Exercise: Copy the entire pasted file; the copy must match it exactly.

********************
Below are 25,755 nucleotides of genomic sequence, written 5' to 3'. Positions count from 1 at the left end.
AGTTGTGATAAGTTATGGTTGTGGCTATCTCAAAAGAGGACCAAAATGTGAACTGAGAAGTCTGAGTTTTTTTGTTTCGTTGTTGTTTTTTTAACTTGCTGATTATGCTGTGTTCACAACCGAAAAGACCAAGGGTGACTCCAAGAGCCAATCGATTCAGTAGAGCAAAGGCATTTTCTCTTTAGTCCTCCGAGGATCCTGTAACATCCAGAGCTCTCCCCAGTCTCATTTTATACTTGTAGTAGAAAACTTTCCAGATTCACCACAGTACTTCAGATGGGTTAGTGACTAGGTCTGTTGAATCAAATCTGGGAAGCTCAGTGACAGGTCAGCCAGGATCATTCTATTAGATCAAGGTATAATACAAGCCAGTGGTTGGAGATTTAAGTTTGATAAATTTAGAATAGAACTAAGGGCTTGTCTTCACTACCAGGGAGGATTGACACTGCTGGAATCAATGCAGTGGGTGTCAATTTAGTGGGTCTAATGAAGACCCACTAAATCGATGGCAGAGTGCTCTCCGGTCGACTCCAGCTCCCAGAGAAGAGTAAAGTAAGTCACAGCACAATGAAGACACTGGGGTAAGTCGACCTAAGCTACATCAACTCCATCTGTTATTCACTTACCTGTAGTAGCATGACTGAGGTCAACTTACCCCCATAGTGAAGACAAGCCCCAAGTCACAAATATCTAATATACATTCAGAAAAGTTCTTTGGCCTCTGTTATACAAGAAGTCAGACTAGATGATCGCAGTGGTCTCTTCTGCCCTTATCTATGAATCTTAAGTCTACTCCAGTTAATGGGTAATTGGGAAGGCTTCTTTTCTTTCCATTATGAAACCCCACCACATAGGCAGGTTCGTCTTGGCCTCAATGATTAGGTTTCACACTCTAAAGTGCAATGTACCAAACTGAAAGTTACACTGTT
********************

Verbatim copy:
Below are 25,755 nucleotides of genomic sequence, written 5' to 3'. Positions count from 1 at the left end.
AGTTGTGATAAGTTATGGTTGTGGCTATCTCAAAAGAGGACCAAAATGTGAACTGAGAAGTCTGAGTTTTTTTGTTTCGTTGTTGTTTTTTTAACTTGCTGATTATGCTGTGTTCACAACCGAAAAGACCAAGGGTGACTCCAAGAGCCAATCGATTCAGTAGAGCAAAGGCATTTTCTCTTTAGTCCTCCGAGGATCCTGTAACATCCAGAGCTCTCCCCAGTCTCATTTTATACTTGTAGTAGAAAACTTTCCAGATTCACCACAGTACTTCAGATGGGTTAGTGACTAGGTCTGTTGAATCAAATCTGGGAAGCTCAGTGACAGGTCAGCCAGGATCATTCTATTAGATCAAGGTATAATACAAGCCAGTGGTTGGAGATTTAAGTTTGATAAATTTAGAATAGAACTAAGGGCTTGTCTTCACTACCAGGGAGGATTGACACTGCTGGAATCAATGCAGTGGGTGTCAATTTAGTGGGTCTAATGAAGACCCACTAAATCGATGGCAGAGTGCTCTCCGGTCGACTCCAGCTCCCAGAGAAGAGTAAAGTAAGTCACAGCACAATGAAGACACTGGGGTAAGTCGACCTAAGCTACATCAACTCCATCTGTTATTCACTTACCTGTAGTAGCATGACTGAGGTCAACTTACCCCCATAGTGAAGACAAGCCCCAAGTCACAAATATCTAATATACATTCAGAAAAGTTCTTTGGCCTCTGTTATACAAGAAGTCAGACTAGATGATCGCAGTGGTCTCTTCTGCCCTTATCTATGAATCTTAAGTCTACTCCAGTTAATGGGTAATTGGGAAGGCTTCTTTTCTTTCCATTATGAAACCCCACCACATAGGCAGGTTCGTCTTGGCCTCAATGATTAGGTTTCACACTCTAAAGTGCAATGTACCAAACTGAAAGTTACACTGTT